2 tests, X-rays or CT scans of organs in the abdomen, a colonoscopy, or a flexible sigmoidoscopy. Treatment for diverticulosis includes a diet high in fiber, fiber supplementation if needed, plenty of fluids, and exercise. Diverticulitis also is treated with antibiotics and sometimes surgery. What is diverticulitis? Diverticula are small pouches in the wall of the digestive tract. They occur when the inner layer of the digestive tract bulges through weak spots in the outer layer. (This is similar to what happens when an inner tube bulges through a tire.) Although these pouches can occur any place from the mouth to the anus, most occur in the large intestine (colon), especially the left (lower) portion of the colon just before the rectum. These marble-sized pouches usually occur where the blood vessels run through the intestinal wall. Individuals who have these pouches have diverticulosis. Because this condition typically does not cause symptoms, most people are unaware they have diverticulosis. Picture of diverticulitis, diverticulosis, diverticular disease Diverticulitis vs. Diverticulosis Diverticulitis is inflammation of diverticula. Diverticulitis occurs when one or more of these pouches becomes inflamed or infected. Some people with diverticulosis become aware of the condition only when acute diverticulitis occurs. Diverticulosis is a very common condition in the United States. Page 2 of 9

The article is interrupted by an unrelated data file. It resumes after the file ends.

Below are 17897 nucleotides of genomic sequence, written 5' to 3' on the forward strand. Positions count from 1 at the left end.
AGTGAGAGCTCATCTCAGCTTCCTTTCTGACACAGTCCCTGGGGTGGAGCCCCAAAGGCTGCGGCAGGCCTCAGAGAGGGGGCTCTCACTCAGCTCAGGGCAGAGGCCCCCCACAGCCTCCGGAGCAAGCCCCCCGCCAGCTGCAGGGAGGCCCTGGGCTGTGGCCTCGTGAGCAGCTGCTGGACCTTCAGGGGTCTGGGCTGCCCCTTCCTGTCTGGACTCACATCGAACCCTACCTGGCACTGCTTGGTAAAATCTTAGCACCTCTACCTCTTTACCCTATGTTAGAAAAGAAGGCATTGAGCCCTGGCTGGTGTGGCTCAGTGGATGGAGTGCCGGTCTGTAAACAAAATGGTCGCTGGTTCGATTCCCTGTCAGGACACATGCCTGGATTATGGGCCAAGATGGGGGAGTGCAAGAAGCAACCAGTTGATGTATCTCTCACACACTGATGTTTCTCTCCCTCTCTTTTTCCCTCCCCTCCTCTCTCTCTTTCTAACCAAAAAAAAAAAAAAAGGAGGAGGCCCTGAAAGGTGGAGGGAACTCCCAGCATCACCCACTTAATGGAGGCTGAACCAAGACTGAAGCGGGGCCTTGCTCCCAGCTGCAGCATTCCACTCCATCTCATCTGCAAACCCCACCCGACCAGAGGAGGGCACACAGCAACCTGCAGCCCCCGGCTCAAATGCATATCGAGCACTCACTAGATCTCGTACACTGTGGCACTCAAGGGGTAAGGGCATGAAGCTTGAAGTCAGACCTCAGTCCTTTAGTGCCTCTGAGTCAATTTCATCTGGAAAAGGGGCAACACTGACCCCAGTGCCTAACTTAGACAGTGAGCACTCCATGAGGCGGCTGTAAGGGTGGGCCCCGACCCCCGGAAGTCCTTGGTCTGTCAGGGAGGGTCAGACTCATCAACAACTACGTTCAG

3 Diverticulosis is mainly a condition of older people. A small percentage of Americans over the age of 40 have diverticulosis. As we age, the condition becomes more prevalent. Over half of people older than 60 years of age develop the condition, and about two-thirds of individuals older than 80 years of age are believed to have diverticulosis. Only a few people with diverticulosis will develop diverticulitis. Diverticulosis is more common in developed or industrialized countries. In places such as the United States, England, and Australia, where the typical diet is low in fiber and high in highly processed carbohydrates, diverticulosis is common. The current theory is that a low-fiber diet may cause increased incidence of diverticular disease. Diverticulosis first appeared in the United States in the early 1900s. This was about the dame time when processed foods were first introduced into the U.S. diet. Diverticulosis is much less common in countries of Asia and Africa, where the typical diet is high in fiber. Most people recover from diverticulitis without complications if they receive appropriate treatment. Diverticulitis can lead to some very serious conditions if it is not detected and treated promptly. To a great extent, diverticulosis and diverticulitis can be prevented by changes in lifestyle and habits. Diverticulosis and Diverticulitis Causes Diverticulosis is thought to be caused by increased pressure on the intestinal wall from inside the intestine. As the body ages, the outer layer of the intestinal wall thickens. This causes the open space inside the intestine to narrow. Stool (feces) moves more slowly through the colon, increasing the pressure. Hard stools, such as those produced by a diet low in fiber or slower stool "transit time" through the colon can further increase the pressure. Frequent, repeated straining during bowel movements also increases the pressure and contributes to the formation of diverticula. Diverticulosis in developed countries is blamed largely on a diet low in fiber. Fiber is found in fruits and vegetables, whole grains, and legumes (beans, peas, and lentils). There are two types of fiber; soluble (dissolves in water) and insoluble. Soluble fiber forms a soft gel-like substance in the digestive tract. Insoluble fiber passes through the digestive tract nearly unchanged. Both are necessary to keep stool soft and moving easily through the digestive tract. This is how fiber prevents constipation. Page 3 of 9